Last Sunday the Observer newspaper ran with a story covering our research on London’s alpha territories – the places in which the wealthiest live. The story was pitched around a series of working papers that we have been writing, increasingly focusing on how urban arenas like London work for those with most resources. We have been trying to say, both subtly and forecefully, that the UK is not a plutocracy in the sense that money is used simply to buy the voices of politicians or voters (though some would certainly make that argument!). Rather what we see is the way that the city, its economy and and politics, works for those with money. It produces fine and gauche homes (in quantity and vertically), it offers spaces to play and to buy and networks of contacts that provide seamless service to wrap the wealthy-up and make them feel at home. As I have written elsewhere, this cosseted lifestyle is important politically because it allows (and is desired by) the rich to feel distant from much of the distress around them.
I have little doubt that many, indeed all, of those with eye eatering somes of money to burn have no ill intent towards their fellow citizens, indeed many of them feel that the world around them is richly dverse and full of good folk from all walks of life (and our interviews often bear this view out). The point of course is that this money is mediated and channeled through various systems of accumlation, hidden when possible from the demands of the state to find necessary services for all (tax evasion and avoidance) and, critically, produces a city that is alien to many who have lived there for generations. It is also a city that is alienating and dispossessing as we see public housing demolished, plans for the eradication of ‘sink’ estates (old chestnuts, lies and myths have come around again about the links between design and crime without looking at their social context), more welfare cuts, the layering of stress onto communities by cash-strapped or co-opted local governments and the rise of a sense that within this dogfight of contemporary urban existence – why should the poor think they should be reserved or offered some kind of free place?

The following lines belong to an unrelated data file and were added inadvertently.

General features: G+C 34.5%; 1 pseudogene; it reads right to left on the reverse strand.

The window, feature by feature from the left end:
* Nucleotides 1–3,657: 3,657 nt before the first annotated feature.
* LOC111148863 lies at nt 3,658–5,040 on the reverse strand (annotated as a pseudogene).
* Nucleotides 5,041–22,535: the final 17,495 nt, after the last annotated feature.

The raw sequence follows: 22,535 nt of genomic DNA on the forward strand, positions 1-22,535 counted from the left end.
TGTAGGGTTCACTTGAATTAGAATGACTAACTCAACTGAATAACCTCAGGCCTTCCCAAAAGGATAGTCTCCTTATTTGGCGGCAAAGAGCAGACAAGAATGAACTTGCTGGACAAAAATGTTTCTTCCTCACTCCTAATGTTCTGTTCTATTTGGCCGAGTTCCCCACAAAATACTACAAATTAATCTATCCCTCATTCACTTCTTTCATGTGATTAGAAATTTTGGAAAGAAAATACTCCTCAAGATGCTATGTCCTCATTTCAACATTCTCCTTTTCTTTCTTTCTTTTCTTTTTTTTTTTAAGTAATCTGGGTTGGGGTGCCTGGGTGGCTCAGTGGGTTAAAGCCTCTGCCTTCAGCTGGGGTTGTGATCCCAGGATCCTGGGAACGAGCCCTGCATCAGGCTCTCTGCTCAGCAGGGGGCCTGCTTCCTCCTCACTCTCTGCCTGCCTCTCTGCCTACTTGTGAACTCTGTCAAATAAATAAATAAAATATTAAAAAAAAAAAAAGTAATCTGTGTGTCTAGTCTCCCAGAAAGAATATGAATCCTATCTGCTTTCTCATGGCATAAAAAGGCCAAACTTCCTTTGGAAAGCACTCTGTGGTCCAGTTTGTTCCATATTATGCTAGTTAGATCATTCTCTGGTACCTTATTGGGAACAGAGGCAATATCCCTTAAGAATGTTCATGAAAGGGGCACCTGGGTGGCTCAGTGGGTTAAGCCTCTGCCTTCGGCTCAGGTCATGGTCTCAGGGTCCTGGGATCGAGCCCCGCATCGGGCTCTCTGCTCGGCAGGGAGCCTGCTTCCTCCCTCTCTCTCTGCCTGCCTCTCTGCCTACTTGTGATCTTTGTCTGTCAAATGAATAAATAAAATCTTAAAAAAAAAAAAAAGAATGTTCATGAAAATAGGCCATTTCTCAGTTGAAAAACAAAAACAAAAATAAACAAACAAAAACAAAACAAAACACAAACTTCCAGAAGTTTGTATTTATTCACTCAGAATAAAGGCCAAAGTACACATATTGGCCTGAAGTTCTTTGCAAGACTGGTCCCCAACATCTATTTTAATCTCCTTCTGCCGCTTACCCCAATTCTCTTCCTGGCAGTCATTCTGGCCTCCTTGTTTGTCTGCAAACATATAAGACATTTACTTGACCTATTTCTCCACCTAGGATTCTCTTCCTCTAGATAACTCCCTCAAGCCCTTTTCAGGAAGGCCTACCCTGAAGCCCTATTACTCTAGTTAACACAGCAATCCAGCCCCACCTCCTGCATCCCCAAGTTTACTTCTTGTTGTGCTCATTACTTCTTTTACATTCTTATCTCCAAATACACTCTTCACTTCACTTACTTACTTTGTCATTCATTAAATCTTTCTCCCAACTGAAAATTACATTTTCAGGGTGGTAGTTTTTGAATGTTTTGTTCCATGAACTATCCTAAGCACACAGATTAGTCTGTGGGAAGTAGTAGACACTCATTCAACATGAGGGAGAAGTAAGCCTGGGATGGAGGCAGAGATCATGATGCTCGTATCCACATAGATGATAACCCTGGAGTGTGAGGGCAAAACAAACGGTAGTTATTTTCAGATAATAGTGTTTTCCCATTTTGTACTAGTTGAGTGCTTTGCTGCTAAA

The evacuation of the public realm is an ongoing mission of the current government, in the name of economic prudence. Yet the real limits to this logic are increasingly visible. As the middle-classes are priced-out and even the upper classes (if we should call them that) feel displaced by the changes in their neighbourhoods and the political class act in the name of money rather than loyalty to their cities and constituents. In this sense the government do indeed appear to be ‘at it’ – on the one hand saying that all of this pain is necessary (or denying that any injury has even taken place) while appearing to gleefully attack forms of municipal and public provision because somehow such systems are outdated, outmoded or do not help inflate the balance sheets of those paying for their suppers. Such views don’t seem too cynical, nor are they hard to develop or access as the media increasingly focus on social and political elites and the lives of the wealthy. The rich are more and more visible and when institutions like Oxfam get angry (yes, they don’t just care about the poor elsewhere in the world, in fact they see the plight of the poor as being generated by many of ‘us’) we should take note because the nature of this debate is changing and the real contradictions of a political system that sells the majority down the river in their own name while selling assets and opportunities to the monied cannot last without being challenged or faced down electorally – we can surely expect these debates to become ever more heated.